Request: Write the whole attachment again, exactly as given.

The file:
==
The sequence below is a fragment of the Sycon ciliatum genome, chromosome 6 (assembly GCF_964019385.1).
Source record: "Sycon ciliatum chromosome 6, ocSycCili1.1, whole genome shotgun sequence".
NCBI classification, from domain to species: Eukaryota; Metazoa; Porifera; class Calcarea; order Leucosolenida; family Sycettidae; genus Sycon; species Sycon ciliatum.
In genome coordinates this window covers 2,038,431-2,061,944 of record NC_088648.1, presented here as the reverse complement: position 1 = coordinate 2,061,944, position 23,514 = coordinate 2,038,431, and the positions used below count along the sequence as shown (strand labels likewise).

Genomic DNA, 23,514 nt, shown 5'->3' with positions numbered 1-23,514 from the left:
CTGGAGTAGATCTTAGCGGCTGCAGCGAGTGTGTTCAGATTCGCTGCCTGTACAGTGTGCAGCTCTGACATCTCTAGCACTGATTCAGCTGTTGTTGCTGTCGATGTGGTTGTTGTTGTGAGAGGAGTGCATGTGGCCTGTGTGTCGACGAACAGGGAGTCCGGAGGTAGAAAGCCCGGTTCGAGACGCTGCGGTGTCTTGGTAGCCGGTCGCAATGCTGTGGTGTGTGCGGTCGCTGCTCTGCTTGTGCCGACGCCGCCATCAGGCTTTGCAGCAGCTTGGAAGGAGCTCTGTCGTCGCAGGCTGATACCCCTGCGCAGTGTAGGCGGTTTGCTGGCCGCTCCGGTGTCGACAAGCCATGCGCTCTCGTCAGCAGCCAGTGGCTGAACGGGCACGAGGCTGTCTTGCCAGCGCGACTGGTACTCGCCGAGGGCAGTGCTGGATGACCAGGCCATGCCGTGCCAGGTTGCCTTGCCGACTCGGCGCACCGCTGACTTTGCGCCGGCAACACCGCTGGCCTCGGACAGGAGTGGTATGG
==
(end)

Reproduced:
The sequence below is a fragment of the Sycon ciliatum genome, chromosome 6 (assembly GCF_964019385.1).
Source record: "Sycon ciliatum chromosome 6, ocSycCili1.1, whole genome shotgun sequence".
NCBI classification, from domain to species: Eukaryota; Metazoa; Porifera; class Calcarea; order Leucosolenida; family Sycettidae; genus Sycon; species Sycon ciliatum.
In genome coordinates this window covers 2,038,431-2,061,944 of record NC_088648.1, presented here as the reverse complement: position 1 = coordinate 2,061,944, position 23,514 = coordinate 2,038,431, and the positions used below count along the sequence as shown (strand labels likewise).

Genomic DNA, 23,514 nt, shown 5'->3' with positions numbered 1-23,514 from the left:
CTGGAGTAGATCTTAGCGGCTGCAGCGAGTGTGTTCAGATTCGCTGCCTGTACAGTGTGCAGCTCTGACATCTCTAGCACTGATTCAGCTGTTGTTGCTGTCGATGTGGTTGTTGTTGTGAGAGGAGTGCATGTGGCCTGTGTGTCGACGAACAGGGAGTCCGGAGGTAGAAAGCCCGGTTCGAGACGCTGCGGTGTCTTGGTAGCCGGTCGCAATGCTGTGGTGTGTGCGGTCGCTGCTCTGCTTGTGCCGACGCCGCCATCAGGCTTTGCAGCAGCTTGGAAGGAGCTCTGTCGTCGCAGGCTGATACCCCTGCGCAGTGTAGGCGGTTTGCTGGCCGCTCCGGTGTCGACAAGCCATGCGCTCTCGTCAGCAGCCAGTGGCTGAACGGGCACGAGGCTGTCTTGCCAGCGCGACTGGTACTCGCCGAGGGCAGTGCTGGATGACCAGGCCATGCCGTGCCAGGTTGCCTTGCCGACTCGGCGCACCGCTGACTTTGCGCCGGCAACACCGCTGGCCTCGGACAGGAGTGGTATGG